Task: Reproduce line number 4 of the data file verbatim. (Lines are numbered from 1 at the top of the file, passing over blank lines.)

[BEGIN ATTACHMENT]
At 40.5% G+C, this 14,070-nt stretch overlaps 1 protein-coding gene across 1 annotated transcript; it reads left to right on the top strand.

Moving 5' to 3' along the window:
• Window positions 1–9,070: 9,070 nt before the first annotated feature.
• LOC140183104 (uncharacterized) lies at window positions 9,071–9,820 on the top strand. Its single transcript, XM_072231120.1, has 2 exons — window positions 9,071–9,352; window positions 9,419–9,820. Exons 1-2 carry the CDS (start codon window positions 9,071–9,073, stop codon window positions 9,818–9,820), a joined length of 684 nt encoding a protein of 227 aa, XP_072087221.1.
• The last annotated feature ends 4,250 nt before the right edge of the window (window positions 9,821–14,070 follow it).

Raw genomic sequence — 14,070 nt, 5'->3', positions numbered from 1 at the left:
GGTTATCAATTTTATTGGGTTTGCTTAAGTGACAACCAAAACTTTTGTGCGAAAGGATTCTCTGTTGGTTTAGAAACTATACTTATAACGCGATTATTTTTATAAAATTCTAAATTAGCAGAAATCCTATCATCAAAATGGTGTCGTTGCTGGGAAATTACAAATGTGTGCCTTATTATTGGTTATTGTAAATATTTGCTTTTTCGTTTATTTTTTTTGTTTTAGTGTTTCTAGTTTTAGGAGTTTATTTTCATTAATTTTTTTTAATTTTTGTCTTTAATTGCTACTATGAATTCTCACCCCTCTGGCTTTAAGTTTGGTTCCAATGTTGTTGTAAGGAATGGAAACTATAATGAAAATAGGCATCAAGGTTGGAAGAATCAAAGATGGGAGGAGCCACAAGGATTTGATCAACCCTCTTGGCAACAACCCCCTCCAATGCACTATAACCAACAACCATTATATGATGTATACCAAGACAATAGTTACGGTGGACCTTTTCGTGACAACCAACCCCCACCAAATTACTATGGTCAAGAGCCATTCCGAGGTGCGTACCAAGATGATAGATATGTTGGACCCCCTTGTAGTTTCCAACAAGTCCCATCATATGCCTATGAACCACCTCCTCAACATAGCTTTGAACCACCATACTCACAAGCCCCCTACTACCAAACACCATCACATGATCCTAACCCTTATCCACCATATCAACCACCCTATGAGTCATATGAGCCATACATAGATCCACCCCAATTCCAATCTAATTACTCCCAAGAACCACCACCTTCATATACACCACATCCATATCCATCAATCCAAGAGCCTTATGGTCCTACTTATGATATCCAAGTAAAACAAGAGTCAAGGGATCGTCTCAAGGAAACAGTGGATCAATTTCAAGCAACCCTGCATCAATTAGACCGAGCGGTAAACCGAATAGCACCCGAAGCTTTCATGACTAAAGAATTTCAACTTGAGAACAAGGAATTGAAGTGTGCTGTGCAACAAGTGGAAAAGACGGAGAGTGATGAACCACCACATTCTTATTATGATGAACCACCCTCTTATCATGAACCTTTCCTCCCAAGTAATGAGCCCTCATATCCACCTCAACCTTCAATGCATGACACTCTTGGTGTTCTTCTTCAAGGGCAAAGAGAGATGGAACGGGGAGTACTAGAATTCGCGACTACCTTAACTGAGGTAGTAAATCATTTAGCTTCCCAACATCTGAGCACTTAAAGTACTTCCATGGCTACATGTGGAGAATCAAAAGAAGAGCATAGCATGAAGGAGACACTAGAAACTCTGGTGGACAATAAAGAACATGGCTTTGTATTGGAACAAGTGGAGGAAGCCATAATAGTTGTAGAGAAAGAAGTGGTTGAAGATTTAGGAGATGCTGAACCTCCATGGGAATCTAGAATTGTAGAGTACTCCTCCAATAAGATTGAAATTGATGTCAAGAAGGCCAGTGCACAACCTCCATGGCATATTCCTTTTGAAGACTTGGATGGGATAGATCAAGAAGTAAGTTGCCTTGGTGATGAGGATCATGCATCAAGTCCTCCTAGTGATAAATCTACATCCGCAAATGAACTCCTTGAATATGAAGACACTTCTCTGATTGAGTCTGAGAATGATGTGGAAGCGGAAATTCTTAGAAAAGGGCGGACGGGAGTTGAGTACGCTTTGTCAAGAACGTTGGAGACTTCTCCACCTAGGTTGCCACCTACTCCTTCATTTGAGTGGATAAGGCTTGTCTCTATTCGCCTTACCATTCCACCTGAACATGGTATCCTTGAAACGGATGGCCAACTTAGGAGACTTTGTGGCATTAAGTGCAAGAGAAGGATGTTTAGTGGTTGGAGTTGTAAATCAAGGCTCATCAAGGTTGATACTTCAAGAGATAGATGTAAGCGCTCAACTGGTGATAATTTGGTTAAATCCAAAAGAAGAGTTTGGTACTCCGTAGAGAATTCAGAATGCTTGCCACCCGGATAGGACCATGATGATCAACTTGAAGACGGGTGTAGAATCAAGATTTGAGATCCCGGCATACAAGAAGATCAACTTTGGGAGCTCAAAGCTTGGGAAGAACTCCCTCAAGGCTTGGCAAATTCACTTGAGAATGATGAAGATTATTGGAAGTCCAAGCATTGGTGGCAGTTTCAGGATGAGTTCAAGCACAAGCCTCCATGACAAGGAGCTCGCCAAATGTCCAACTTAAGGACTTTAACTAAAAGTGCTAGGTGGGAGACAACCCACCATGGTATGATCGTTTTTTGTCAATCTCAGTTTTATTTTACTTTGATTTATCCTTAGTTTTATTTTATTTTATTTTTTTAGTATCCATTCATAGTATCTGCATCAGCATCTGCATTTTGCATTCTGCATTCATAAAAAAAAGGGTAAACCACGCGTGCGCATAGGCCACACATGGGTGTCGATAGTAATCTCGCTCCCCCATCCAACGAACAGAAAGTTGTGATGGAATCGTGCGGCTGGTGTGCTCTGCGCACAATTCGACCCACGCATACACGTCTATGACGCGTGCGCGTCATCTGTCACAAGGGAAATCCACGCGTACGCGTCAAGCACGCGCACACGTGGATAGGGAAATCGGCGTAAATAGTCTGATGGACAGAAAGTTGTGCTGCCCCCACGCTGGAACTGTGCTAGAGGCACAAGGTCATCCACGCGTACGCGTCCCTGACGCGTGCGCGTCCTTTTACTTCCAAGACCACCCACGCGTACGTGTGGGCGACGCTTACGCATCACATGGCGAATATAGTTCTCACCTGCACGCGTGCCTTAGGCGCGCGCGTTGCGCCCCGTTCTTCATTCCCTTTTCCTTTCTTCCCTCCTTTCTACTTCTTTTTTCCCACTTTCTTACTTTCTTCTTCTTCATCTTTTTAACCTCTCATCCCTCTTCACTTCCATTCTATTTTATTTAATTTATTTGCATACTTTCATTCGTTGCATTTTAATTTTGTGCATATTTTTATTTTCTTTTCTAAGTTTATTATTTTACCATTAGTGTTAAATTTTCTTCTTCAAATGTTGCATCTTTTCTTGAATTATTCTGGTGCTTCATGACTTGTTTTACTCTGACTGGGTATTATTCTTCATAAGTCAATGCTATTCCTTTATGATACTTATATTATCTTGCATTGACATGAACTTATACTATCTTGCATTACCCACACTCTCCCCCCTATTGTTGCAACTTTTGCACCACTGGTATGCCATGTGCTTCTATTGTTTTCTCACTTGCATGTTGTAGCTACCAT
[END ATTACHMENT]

• LOC140183104 (uncharacterized) lies at window positions 9,071–9,820 on the top strand. Its single transcript, XM_072231120.1, has 2 exons — window positions 9,071–9,352; window positions 9,419–9,820. Exons 1-2 carry the CDS (start codon window positions 9,071–9,073, stop codon window positions 9,818–9,820), a joined length of 684 nt encoding a protein of 227 aa, XP_072087221.1.